Thursday, February 10, 2000,
Chandigarh, India


M A I N   N E W S

Indian, Pak traders panic
From Varinder Walia and Ashok Sethi
Tribune News Service

ATTARI, Feb 9 — A sense of unease has gripped the traders in both India and Pakistan with conflicting statements over the future of the Samjhauta Express, the biweekly train which not only binds India with Pakistan but also Afghanistan.

The hike in import duty from 20 per cent to 60 per cet announced today by the Government of India and the blanket ban on the import of cotton from Pakistan recently will have adverse affects on the import-export business between both countries.

The president of the Amritsar Exporters Chamber of Commerce, Mr Devinder, who returned from a fortnight-long business trip to Pakistan, has said that the importers from Pakistan are so panicky about the future of the Samjhauta Express that they have started winding up their trade with India. They do not want to invest too much in India, he said.

The once-flourishing Indo-Pakistan trade is now facing a bleak future. The downward trend can be gauged from the fact that during last week, inter-change of goods coaches showed that out of 72 loaded coaches sent to Pakistan 65 returned empty.

The comparative data available with the Customs Department here shows that the imports from Pakistan during the past six months — from September, 1999, to January, 2000 — declined by at least 75 per cent. During that period the imports stood at Rs 218 crore against Rs 58.50 crore during the current five-month period.

Likewise, the exports too declined alarmingly. The amount of exports stood at Rs 61.21 crore during the five months ended on January, 2000, against Rs 93.62 crore last year.

A Customs officer has said that last year, India imported sugar, dry fruits and rock salt in bulk, but presently, with the exception of dry dates valued at over Rs 60 crore, no other product is coming from across the border.

However, the exports from here too have declined. Indian traders were able to export large quantities of soya bean meal or feed, besides red chillies, cardamom, tyres and fresh ginger.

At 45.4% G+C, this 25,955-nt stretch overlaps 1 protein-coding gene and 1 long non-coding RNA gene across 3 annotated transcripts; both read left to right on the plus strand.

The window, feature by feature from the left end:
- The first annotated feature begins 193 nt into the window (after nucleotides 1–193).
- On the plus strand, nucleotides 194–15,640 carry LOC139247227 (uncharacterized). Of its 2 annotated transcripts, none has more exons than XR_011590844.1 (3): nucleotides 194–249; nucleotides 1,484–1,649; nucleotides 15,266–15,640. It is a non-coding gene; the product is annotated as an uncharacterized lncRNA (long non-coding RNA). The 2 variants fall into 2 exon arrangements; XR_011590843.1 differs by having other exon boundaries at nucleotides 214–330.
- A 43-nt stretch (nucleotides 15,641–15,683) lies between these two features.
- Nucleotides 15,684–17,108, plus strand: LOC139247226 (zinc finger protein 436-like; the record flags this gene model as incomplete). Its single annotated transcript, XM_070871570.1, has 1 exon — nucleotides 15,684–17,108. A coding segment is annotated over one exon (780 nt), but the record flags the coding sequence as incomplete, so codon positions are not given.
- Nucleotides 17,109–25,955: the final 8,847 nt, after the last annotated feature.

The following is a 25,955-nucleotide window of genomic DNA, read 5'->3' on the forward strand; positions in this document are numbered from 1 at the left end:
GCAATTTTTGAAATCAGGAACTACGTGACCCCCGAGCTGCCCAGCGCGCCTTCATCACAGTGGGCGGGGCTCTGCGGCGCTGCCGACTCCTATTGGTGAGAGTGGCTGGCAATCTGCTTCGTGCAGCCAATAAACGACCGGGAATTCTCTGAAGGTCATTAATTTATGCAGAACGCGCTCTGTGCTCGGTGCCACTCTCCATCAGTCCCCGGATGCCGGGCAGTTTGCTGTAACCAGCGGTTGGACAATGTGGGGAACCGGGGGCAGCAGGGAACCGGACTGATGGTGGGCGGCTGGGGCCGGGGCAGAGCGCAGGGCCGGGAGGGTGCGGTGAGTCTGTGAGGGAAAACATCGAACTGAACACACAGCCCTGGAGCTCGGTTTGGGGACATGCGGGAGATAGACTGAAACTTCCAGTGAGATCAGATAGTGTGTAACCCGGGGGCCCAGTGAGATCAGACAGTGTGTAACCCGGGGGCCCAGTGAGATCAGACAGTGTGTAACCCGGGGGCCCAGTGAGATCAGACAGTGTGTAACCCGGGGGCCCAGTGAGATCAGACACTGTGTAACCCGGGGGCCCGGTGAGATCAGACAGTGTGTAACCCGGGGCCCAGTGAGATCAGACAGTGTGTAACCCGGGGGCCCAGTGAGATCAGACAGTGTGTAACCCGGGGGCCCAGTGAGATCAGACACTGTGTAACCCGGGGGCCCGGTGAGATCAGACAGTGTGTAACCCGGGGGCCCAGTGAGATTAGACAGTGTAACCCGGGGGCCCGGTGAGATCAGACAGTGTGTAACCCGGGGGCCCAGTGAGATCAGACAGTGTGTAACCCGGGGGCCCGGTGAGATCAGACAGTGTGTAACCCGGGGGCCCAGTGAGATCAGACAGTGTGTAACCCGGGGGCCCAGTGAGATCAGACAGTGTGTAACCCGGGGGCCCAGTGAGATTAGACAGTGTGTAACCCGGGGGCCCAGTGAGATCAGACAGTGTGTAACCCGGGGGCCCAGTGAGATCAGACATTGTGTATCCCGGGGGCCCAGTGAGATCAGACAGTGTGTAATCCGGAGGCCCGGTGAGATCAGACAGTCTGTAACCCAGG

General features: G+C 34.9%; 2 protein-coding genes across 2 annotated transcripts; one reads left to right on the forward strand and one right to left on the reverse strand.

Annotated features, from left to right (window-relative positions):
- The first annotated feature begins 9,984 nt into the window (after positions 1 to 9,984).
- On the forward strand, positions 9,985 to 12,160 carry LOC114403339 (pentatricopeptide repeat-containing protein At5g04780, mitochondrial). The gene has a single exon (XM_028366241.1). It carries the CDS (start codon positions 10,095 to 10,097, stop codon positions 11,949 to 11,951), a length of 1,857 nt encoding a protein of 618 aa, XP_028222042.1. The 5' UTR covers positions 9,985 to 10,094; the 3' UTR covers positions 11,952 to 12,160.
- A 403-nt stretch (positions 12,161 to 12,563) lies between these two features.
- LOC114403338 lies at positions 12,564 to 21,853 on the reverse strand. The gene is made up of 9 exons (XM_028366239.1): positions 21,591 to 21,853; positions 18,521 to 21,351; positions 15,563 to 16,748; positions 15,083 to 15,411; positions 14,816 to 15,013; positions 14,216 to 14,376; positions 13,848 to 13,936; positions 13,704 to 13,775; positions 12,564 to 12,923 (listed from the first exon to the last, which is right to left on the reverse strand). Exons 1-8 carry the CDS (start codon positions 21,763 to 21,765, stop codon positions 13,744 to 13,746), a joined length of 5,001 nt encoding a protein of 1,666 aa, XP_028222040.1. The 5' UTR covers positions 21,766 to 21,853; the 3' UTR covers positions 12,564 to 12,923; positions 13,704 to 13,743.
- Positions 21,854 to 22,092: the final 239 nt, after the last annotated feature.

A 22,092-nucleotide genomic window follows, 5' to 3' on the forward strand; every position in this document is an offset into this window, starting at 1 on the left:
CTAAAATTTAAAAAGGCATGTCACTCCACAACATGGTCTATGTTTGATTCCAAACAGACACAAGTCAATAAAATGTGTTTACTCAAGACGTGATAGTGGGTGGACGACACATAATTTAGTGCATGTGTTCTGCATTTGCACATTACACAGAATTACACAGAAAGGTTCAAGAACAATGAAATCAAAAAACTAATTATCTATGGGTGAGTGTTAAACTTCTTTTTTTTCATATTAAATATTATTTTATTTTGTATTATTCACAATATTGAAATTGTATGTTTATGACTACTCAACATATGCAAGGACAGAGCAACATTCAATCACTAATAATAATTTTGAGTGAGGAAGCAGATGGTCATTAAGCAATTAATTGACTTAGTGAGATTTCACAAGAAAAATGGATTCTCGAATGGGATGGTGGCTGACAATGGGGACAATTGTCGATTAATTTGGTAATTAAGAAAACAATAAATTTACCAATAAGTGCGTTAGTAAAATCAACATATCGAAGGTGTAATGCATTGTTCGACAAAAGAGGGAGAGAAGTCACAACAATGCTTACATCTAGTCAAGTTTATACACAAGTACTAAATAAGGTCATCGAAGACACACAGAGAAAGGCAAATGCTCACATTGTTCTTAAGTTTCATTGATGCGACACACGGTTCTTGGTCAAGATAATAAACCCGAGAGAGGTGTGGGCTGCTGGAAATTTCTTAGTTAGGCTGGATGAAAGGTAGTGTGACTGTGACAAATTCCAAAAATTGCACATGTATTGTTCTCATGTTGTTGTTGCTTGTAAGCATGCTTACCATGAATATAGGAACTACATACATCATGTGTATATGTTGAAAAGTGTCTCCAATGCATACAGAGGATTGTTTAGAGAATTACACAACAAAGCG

The chairman of the Indo-Pak Exporters Association, Mr Om Parkash Arora, talking to TNS here, felt that there was no need for stopping the Samjhauta Express. He added that the government should strengthen the security, intensify vigil and curb corruption at the entry points.

Mr Arora claimed that the Kargil incident and the Army rule in Pakistan had literally no impact on trade between the two countries but the offer of cheaper goods by China, Thailand and other south-eastern countries was responsible for the decline in trade.

He pointed that only in extreme circumstances, if there was a security threat to the country due to the train should the government take the decision to stop the train.

The only difference he felt during his recent visit to Pakistan after the army takeover was that intelligence men shadowed Indian traders and asked questions about their antecedents. Under such circumstances, the trade suffered.

A local trader, preferring anonymity, said last month, allegedly on the instructions of army generals, the rates of dry dates being exported to India were jacked up by at least 10 per cent, ‘defying all business ethics.” He added that keeping in view their long-term business ties with Pakistan, Indian traders had coughed up the additional amount.

On the other hand, the President of the Amritsar Exporters Chambers, Mr Devinder Singh pointed out that a peaceful atmosphere was needed for trade, but the growing tension among both nations had made Indian traders think of alternatives. In the prevailing situation of mistrust, small traders in India and Pakistan were being hit the hardest.

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